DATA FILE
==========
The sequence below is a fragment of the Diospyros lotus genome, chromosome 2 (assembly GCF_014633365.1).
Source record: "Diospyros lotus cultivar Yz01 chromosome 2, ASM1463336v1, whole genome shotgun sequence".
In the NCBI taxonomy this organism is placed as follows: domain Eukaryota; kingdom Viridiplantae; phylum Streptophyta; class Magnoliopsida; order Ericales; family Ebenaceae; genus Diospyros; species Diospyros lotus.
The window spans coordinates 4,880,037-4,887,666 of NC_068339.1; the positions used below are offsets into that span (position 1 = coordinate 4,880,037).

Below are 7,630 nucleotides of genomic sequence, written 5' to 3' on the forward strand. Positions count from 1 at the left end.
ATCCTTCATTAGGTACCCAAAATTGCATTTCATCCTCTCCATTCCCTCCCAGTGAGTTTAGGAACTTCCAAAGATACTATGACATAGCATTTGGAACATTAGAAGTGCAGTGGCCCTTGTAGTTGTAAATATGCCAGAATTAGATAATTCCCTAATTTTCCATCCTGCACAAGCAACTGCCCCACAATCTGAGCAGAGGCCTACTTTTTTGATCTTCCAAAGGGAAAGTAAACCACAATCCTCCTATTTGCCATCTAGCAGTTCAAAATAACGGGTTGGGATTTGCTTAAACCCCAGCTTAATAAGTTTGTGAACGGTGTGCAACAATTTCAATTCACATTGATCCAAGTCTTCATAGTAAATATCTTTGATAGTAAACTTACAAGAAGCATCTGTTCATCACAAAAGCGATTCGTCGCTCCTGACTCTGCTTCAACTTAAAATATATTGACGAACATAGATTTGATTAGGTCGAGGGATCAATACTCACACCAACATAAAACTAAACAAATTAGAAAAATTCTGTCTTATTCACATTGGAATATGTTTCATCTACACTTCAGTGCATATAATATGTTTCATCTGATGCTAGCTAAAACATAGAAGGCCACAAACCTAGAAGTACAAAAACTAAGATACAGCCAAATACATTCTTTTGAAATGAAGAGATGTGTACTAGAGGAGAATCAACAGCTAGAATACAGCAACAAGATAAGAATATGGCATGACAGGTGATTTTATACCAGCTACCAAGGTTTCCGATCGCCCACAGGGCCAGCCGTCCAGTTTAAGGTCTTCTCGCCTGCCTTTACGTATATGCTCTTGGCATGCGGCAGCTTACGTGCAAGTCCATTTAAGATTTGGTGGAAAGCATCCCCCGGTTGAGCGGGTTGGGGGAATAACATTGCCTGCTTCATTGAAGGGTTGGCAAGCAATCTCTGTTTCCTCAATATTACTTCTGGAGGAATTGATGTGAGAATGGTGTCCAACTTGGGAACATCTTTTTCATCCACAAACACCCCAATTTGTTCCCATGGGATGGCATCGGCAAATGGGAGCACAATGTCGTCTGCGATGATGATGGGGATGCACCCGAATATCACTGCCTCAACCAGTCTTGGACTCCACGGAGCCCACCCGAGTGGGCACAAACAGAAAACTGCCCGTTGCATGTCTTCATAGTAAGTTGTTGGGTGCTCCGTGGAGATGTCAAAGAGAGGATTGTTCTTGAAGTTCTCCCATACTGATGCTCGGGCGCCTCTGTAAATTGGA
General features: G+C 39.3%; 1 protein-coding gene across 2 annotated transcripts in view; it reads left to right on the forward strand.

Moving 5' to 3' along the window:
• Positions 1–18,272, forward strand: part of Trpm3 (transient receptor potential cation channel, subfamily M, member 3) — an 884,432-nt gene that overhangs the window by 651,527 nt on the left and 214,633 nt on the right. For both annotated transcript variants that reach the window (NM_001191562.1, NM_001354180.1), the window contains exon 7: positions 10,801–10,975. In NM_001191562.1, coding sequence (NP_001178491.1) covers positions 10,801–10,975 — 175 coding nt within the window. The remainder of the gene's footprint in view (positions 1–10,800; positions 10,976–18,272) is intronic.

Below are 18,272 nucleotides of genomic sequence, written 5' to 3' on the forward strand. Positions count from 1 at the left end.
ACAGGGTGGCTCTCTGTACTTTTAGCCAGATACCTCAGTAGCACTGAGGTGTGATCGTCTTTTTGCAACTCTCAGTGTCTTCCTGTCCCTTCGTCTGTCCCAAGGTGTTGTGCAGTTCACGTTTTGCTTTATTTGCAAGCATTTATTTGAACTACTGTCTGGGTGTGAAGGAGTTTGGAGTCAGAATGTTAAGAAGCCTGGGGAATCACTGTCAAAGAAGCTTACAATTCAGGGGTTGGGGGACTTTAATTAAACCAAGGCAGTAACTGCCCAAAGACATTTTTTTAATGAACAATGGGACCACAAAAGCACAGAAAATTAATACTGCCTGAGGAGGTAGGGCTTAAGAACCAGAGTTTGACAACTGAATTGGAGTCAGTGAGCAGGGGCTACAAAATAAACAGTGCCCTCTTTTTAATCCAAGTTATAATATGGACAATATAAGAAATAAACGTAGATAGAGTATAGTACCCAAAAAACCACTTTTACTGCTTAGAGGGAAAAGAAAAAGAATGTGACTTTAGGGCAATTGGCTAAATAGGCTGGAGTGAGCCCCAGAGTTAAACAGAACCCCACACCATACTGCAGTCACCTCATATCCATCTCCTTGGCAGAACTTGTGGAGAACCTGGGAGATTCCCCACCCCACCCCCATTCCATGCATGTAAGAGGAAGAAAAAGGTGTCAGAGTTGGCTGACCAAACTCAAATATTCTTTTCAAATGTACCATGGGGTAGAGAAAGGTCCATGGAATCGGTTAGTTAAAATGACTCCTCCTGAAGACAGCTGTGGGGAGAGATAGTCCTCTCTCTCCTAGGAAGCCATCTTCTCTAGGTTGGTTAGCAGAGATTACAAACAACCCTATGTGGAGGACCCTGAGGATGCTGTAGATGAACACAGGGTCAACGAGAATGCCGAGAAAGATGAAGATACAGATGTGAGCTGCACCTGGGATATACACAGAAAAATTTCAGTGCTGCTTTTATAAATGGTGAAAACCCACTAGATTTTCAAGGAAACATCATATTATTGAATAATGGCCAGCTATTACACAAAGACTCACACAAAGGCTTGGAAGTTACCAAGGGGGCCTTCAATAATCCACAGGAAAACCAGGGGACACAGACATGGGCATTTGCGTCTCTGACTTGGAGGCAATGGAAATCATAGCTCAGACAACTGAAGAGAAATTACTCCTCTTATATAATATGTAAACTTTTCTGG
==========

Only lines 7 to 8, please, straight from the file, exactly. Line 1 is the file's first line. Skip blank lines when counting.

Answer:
General features: G+C 39.3%; 1 protein-coding gene across 2 annotated transcripts in view; it reads left to right on the forward strand.

Moving 5' to 3' along the window: